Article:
Of cuorse, this kind of bureaucracy has its own domino effect: if the insurance company determines that I do not live full time in Hawai`i, then they will probably cancel my insurance. If they cancel my insurance, my bank will promptly start asking the same question, and at that point may choose to foreclose.

What a strange world: I have to prove that I am living in my house, but don't really have a way to do that. Maybe the car? Maybe the furniture? Maybe a visit once in a while, and if I don't respond within a week, then I am in trouble? Go figure… 

First snow in Heavenly!

After an absurdly disappointing October season in 2006, things seem to be more reasonable this year. Maybe the 5th of October is a bit early for the first winter fluff, but it's the first inning in what we all hope is going to be a great season!


Starting off the season in BC

It's that time of the year again! I am starting to feel the chill in the morning, and the board is looking longingly at me every time I walk through the basement to get to the car… It's snowboarding season! (Almost.)

This year, it sounds like I am going to be invited over for a Thanksgiving event to Whistler. Remembering how much last year sucked (no snow until mid-December), I am extremely grateful for the opportunity, and I'll get a chance to tell you all about the wonderful mountains up in British Columbia. Stay tuned!

Escaped another bug

Looks like the cold season already started: everybody is reporting symptom of the common cold, like persistent cough, sinus infection, fever, headache. The whole nine yeard. This year, the cough seems to be particularly persistent.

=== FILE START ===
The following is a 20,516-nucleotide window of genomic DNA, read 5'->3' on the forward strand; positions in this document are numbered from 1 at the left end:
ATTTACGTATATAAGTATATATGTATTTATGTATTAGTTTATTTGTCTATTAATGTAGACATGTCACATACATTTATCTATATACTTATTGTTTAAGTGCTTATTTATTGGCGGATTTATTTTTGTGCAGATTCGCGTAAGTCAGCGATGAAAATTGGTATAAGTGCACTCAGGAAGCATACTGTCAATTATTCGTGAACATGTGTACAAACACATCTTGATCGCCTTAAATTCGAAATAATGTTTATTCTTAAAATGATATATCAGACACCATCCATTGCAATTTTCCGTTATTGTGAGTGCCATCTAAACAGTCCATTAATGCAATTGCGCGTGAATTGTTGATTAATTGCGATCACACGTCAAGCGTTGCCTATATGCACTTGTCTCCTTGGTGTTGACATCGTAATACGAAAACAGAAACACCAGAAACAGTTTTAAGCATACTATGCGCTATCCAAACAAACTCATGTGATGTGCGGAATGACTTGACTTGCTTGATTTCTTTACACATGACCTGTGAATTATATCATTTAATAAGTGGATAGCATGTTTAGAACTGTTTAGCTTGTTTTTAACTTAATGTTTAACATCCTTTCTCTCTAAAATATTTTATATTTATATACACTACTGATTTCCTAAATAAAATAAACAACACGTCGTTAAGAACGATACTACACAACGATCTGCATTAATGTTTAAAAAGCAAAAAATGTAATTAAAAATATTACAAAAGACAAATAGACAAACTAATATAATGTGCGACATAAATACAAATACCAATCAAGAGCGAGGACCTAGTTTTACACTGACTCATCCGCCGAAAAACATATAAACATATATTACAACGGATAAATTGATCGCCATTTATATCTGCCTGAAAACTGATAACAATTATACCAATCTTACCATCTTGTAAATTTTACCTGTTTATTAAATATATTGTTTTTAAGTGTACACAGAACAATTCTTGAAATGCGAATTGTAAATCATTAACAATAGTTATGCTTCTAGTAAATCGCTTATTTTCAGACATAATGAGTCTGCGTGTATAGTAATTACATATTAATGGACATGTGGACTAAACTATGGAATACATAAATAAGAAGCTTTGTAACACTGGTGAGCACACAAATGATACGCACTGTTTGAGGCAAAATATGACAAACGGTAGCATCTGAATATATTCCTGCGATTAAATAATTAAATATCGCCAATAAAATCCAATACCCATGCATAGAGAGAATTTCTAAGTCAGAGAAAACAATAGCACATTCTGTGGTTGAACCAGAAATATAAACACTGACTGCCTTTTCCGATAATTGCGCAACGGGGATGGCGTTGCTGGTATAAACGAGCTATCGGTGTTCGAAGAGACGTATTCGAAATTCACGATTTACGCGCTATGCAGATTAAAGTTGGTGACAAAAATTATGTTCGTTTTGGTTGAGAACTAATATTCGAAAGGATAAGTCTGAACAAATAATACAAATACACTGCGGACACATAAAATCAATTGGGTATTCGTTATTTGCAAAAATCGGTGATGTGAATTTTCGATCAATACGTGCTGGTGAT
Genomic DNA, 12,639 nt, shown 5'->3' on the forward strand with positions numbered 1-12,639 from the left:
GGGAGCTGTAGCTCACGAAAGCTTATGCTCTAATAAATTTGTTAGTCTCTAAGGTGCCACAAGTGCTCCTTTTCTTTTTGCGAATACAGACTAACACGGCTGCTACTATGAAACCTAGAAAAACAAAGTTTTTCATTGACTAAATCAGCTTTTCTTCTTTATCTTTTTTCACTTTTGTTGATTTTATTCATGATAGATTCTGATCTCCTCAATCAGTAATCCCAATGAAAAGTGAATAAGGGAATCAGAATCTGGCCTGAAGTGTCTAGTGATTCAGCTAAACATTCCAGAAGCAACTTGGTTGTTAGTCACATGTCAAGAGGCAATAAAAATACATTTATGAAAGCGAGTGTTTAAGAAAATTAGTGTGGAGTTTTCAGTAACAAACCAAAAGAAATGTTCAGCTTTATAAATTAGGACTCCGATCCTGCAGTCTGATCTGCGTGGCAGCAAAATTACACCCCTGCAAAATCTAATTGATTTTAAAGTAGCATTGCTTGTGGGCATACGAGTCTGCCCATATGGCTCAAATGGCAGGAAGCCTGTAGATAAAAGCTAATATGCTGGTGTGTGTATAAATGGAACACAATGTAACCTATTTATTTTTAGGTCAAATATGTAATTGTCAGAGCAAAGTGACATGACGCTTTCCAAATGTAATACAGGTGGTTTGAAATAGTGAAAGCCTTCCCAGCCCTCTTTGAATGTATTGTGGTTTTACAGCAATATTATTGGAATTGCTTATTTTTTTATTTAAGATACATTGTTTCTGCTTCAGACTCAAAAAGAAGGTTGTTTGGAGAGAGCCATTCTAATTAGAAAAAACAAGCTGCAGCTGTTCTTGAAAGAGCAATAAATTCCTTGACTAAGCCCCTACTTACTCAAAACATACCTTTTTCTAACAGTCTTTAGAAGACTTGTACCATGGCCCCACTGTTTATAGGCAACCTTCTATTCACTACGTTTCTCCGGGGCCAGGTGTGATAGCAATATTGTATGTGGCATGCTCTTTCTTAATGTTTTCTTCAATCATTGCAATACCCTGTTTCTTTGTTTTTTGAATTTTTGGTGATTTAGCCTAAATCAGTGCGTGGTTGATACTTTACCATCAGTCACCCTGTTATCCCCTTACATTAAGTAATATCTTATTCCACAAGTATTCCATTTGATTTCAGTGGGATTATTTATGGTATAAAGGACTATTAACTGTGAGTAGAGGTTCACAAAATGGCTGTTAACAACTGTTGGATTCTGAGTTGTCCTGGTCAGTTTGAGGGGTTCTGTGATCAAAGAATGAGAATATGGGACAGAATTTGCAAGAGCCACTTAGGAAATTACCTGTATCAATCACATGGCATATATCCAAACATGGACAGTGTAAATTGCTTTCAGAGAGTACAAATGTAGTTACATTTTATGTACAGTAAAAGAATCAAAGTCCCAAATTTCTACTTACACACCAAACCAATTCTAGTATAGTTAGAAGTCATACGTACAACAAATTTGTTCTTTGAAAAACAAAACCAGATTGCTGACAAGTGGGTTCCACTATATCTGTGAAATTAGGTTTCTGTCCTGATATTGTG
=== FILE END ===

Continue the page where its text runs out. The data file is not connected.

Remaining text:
Ken, my spinning class neighbor, insisted on coughing in my direction, and I got away with a mild case. Fortunately, my immune system recognized the attacker and reacted right away. I woke up feeling miserable yesterday, and by end of day things had started to get better. Today, working from home on a sunny San Francisco Tuesday, things are fine again. Well, except for the skin on my face, which looks like I am 15 years old again and pimply…

Which brings me to a question: does exercise exorcise the cold? My mentor in Aachen, Prof. Dr. Roepstorff, told us he would play tennis when he felt sick. If it didn't kill him, it got rid of the cold. I can only say that he looked extremely healthy! 

What does a beetle taste like?

So I was at Trader Joe', buying raspberries. You know, those red buggahs that spoil within a day if you don't notice they are molding? Well, I was going through the packages, most of them in advanced stage of rot, and found 4 that seemed passable. The best one had evidently been left out because it had a sizable black beetle in it.

At home, I place the berries in the refrigerator – some of them in the freezer, where they won't rot – and make a mental note of checking the package out in the morning. I wanted to get the beetle out safe.

Next morning, I have a sore throat from my neighbor in spinning class (that's at least the assumption) and I don't feel quite myself. I prepare the coffee, then fix the yogurt with the raspberries and cereal. I remember to check, but I can't see a beetle. I suppose I expected something crawling, but there wasn't anything. 


What’s the Matter With Kansas? (T. Frank)

Eureka! Finally a book that manages to be original and not controversial!

Despite frequents jabs against his own home state, Mr. Frank manages to give us an outstanding introduction to how Kansas turned from the most progressive state in the Union to one of the most conservative and (in the eyes of the authore) most backwards states.

And the reason is: elitism!